The Acquisition of Devotion

By, Afua Serwah Osei-Bonsu

Swami so and so has moved to California.  He has a dark coffee brown, shoulder length, wavy, fluffy hair, parted in the middle and warm, thoughtful, and caring brown eyes that sparkle, as if a tear were imminent. The Swami has set up a spiritual center in the middle of town, including yoga instruction and within a few years has acquired many disciples. 

The context for devotion is said to develop from three things:  1) when one gives good advice, 2) the quality of one’s teachings and or 3) one’s ideas, research, or writings. There may be other cases where one acquires Beatle-like mania, or Rockstar status or immense fame and acquires a great many fans, but this story speaks exclusively to the acquisition of devotion.

There are multicolored fast-paced changing traffic signals that run the tempo of New York City. With great desperation for peace, New York City could be the Yoga capital of the world.  There existed a popular small yoga center on the upper east side, where one teacher emerged as superior.  His ascension could be documented. Each student that arrived one of his yoga classes, ended as one of his disciples.  So much so, that when he moved to a new nearby yoga center, a few blocks north, his students as they heard of his departure and relocation, like a wave followed their teacher. 

What he had that was so special for students that made him so insanely popular in the city, he gave precise advice, his descriptions were precise and connected, he gives you exactly what you need in a moment.  You ask, he answers.  He had minimal work for maximum result. He had a style where the students held their poses for a specific amount of time to maximize the impact of the pose.  Even after some time, one realized that he had reshaped and sculpted their bodies, he had lifted their buttocks, he had aligned their spines.  In the new yoga center where the yoga teacher taught his students, they left drenched in sweat, feeling elated, limber and purified.  It became an ecstatic yoga feeling of elation, even one associated to him.  He came to have many followers of his teachings and their subsequent devotion.  Even other teachers fond of his style, became his disciples.   

He often wore a simple divine looking handkerchief or scarf tied to his balding head.  It came to spiritualize the way a turban or headwrap would.  Perhaps it placed emphasis on his head, and in some strange way on God, it may have comforted him or placed him within the spiritual context.  He looked like a gypsy or a pirate. Souls waited for his words. He was energetic and magnetic. 

Some students say, “the whole class had reached a plateau.”  He struggled to make sure everyone of his students graduated to an advanced level.  What could be deduced from this description is that devotion is not necessarily given to preachers or ministers casually, but is actually a thing of “teachers.”  Most often, one comes to “worship” when someone has touched their soul or imparted a great teaching, one may then be their master.  It is for masters, or for teachers-devotion.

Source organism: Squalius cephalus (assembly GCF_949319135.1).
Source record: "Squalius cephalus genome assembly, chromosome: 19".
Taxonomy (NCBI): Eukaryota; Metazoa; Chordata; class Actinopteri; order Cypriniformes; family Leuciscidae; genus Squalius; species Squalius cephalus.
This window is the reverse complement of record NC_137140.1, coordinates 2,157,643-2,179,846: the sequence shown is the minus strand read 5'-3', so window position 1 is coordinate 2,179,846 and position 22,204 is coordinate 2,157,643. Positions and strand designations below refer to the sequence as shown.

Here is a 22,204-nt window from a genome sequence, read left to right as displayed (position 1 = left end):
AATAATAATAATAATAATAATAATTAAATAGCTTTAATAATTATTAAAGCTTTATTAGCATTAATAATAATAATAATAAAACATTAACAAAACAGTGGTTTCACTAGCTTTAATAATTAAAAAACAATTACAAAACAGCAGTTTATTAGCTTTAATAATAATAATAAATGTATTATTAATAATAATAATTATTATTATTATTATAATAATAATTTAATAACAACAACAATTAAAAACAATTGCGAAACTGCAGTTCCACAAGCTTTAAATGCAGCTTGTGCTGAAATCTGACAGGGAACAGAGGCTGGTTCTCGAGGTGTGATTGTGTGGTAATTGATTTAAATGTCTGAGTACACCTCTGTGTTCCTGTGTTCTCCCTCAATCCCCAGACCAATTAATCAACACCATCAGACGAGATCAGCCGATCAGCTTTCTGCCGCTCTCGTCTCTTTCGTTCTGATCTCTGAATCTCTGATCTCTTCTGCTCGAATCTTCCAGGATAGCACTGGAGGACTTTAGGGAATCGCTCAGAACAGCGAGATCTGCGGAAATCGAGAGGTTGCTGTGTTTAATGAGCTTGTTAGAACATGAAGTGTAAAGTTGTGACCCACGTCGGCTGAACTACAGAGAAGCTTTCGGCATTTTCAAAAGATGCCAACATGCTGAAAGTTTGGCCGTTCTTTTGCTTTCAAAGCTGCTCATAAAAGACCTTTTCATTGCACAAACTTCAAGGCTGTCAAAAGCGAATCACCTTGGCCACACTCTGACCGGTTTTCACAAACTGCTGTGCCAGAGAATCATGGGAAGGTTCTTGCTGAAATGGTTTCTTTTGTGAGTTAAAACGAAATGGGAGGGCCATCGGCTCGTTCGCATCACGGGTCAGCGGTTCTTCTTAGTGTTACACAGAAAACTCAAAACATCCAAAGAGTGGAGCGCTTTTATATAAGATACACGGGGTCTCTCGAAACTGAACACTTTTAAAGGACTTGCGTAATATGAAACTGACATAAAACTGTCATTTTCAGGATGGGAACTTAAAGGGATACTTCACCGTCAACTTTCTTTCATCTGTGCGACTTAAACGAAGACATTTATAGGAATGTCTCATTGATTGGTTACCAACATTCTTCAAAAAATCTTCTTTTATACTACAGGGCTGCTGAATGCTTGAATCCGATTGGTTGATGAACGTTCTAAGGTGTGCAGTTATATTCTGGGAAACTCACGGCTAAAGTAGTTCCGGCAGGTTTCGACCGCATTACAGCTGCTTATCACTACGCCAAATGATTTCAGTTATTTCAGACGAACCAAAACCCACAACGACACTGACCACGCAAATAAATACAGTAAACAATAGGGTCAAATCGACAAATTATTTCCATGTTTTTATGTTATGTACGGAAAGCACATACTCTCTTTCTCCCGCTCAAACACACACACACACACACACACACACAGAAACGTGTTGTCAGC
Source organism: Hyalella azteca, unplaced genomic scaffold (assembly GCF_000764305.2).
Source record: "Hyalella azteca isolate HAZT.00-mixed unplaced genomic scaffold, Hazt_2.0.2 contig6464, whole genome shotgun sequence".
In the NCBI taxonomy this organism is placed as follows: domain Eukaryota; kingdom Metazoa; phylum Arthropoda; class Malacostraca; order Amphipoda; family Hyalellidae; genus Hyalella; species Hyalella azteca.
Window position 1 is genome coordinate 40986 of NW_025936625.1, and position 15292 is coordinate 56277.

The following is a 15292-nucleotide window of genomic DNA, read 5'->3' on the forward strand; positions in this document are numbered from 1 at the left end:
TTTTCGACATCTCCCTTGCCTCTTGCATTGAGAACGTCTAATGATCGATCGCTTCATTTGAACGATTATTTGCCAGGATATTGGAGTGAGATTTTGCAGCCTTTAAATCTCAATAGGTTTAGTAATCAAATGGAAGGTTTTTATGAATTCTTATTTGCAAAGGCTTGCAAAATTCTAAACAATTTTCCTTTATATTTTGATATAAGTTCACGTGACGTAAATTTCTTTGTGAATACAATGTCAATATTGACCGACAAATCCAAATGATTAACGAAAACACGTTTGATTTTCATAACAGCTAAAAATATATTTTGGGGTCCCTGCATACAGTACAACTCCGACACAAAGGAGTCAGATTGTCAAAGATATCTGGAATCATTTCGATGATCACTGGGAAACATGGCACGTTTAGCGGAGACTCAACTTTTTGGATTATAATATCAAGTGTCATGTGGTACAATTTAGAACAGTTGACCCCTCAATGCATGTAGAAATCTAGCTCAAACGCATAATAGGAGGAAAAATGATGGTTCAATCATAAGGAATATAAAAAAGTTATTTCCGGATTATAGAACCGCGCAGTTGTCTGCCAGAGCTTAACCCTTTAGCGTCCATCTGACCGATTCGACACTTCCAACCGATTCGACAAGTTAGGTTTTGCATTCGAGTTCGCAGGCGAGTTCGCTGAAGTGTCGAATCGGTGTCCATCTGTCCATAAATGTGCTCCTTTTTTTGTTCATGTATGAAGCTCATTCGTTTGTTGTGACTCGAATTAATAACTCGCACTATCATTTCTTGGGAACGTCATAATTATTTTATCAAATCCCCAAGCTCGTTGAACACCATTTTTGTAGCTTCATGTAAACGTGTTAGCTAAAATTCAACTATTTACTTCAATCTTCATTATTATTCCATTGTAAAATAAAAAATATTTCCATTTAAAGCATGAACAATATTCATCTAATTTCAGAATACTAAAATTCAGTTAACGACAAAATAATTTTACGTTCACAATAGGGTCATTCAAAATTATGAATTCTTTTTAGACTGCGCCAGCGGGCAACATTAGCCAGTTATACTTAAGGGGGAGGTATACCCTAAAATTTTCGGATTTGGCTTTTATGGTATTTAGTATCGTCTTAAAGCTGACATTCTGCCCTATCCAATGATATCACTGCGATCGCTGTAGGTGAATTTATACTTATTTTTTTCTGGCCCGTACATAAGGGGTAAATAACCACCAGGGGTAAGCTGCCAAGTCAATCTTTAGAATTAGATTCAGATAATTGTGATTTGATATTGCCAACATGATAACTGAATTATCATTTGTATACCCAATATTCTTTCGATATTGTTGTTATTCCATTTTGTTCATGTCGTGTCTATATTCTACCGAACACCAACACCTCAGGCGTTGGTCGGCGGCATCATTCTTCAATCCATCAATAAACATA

Up to Snuff #127: Extracting Meaning, Creation of Knowledge, Consequent Value

Extracting Meaning, Creation of Knowledge, Consequent Value

By, Afua Serwah Osei-Bonsu

I am Afua Serwah Osei-Bonsu. A short version or nickname would be FaFa Bonsu.  A Ghanaian American who, resides in Ypsilanti, Michigan, USA. I am a Creative Writing English and Poetry major (CWE.POE).  I have been reading about ideological writing and Marx and recently reading Shakespeare, Edgar Allan Poe, Dorothy Parker, Sophocles-however I would like to get into some new areas.  I have been collecting spiritual literature.  I recently assembled a list of what is included in my spiritual library.  I will for this opportunity select Confucius from a Harvard Classic Reader.  I am aiming to get into some new areas and perhaps look at sacred or religious or sage writings.

What do I know about literary theory?  I am intrigued by the word theory alone.  I wonder what the word theory can imply.  Does it require proof like “justified true belief” or JTB or is it the un-established? Is it to perpetually establish?  If one says art theory versus literary theory, I suppose I want to be more- clear about what is suggested by that terminology.  I would love to write theory but feel still naïve.  If I were to write art theory, what is its approach, or have I already?  Is theory a scaffolding of ideas upon which or with its guidance one may arrive or question or analyze or create? If one may arrive, is it then theory? Theory may be some kind of wise guide. Theory may answer a kind of question, perhaps even how or why? A theory may result in a kind of questioning.  Or does it mean that there are established theories and one’s work becomes the analysis in response to the theories or the work that is derivative of the theories?  So, I guess there are two products, theories, and something else? Both can be written, the theory and the theories subsequent writing.  I enjoy both of those.  Or the art theory and the arts subsequent product and the products criticism.  Then there are three products. Perhaps you have the piece of literature as product one, then the theory laid upon it, then the resulting criticism and even the analysis of the variety of criticism. So, theory may have a trajectory, art and or literary.